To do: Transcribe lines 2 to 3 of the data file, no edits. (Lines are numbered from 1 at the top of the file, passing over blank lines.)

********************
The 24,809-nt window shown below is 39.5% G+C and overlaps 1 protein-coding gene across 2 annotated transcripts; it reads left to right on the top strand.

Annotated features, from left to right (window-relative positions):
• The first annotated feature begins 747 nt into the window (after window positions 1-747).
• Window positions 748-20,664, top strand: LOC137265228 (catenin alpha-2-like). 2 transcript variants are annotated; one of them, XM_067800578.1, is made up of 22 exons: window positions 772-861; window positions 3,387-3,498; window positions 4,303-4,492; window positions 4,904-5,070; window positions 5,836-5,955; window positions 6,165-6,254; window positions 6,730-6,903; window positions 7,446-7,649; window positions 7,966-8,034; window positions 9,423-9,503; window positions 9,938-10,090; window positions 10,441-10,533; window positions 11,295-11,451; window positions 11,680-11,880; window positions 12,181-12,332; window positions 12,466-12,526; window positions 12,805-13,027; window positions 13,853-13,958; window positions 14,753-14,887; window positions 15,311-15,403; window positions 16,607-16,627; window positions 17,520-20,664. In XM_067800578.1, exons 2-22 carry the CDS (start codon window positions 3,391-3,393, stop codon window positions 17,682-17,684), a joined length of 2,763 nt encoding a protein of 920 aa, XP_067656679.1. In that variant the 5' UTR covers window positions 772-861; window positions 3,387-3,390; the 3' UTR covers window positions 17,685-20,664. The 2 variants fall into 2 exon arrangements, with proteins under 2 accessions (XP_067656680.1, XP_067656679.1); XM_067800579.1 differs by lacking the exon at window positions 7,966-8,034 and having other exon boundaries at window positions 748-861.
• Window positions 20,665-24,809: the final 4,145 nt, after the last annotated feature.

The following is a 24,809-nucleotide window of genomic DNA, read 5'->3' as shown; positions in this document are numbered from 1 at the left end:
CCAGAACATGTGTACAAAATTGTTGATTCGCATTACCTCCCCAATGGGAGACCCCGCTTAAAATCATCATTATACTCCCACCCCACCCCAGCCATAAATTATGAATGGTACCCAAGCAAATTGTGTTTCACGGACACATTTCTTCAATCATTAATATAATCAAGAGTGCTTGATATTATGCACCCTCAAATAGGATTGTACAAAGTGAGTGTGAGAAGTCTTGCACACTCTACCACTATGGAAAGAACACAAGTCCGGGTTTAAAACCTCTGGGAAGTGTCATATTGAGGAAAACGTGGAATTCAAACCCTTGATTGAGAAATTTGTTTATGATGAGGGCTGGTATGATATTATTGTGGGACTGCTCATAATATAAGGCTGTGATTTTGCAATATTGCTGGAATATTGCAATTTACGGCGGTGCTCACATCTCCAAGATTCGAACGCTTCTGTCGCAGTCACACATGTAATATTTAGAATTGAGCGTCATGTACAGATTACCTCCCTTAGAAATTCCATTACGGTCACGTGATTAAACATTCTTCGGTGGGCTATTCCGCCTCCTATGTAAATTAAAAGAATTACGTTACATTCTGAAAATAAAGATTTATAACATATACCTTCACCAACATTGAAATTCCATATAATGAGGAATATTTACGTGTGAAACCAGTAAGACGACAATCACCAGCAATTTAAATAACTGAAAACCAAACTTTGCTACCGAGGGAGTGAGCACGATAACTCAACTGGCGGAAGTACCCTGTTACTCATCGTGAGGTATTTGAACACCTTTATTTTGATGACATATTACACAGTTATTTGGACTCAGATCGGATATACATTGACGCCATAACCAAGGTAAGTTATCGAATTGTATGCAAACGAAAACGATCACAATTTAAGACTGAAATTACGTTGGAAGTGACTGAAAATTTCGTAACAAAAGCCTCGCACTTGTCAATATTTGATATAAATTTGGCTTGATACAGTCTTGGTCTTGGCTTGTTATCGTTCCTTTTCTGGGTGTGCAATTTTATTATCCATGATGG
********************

Annotated features, from left to right (window-relative positions):
• The first annotated feature begins 747 nt into the window (after window positions 1-747).